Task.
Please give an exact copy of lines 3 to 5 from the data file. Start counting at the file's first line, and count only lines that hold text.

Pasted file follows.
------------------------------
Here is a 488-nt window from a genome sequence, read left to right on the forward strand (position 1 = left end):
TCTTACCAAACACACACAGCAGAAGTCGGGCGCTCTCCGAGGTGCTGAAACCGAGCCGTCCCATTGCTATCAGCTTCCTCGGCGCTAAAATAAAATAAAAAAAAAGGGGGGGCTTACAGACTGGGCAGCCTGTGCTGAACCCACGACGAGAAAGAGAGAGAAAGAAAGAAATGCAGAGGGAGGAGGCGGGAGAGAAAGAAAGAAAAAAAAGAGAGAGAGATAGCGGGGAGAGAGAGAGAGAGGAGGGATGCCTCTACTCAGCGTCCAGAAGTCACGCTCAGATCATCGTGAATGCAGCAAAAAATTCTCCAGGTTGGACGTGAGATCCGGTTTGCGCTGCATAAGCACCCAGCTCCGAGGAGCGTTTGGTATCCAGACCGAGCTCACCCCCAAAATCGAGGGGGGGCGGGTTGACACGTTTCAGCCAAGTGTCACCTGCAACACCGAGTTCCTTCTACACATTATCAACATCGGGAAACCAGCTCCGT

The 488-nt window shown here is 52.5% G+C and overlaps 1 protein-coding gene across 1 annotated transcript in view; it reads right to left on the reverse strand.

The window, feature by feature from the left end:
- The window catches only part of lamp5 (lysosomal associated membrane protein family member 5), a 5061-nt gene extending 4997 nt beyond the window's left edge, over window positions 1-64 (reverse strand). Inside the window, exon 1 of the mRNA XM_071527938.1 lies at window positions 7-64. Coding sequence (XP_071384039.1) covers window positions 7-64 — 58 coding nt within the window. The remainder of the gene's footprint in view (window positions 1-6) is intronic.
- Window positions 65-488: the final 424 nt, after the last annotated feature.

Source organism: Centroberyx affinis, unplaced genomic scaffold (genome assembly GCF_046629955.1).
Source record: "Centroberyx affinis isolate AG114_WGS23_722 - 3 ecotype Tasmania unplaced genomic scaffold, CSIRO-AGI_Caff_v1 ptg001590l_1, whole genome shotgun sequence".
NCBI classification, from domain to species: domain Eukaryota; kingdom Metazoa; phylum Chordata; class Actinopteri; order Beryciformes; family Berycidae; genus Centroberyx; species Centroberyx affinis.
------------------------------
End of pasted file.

The 488-nt window shown here is 52.5% G+C and overlaps 1 protein-coding gene across 1 annotated transcript in view; it reads right to left on the reverse strand.

The window, feature by feature from the left end:
- The window catches only part of lamp5 (lysosomal associated membrane protein family member 5), a 5061-nt gene extending 4997 nt beyond the window's left edge, over window positions 1-64 (reverse strand). Inside the window, exon 1 of the mRNA XM_071527938.1 lies at window positions 7-64. Coding sequence (XP_071384039.1) covers window positions 7-64 — 58 coding nt within the window. The remainder of the gene's footprint in view (window positions 1-6) is intronic.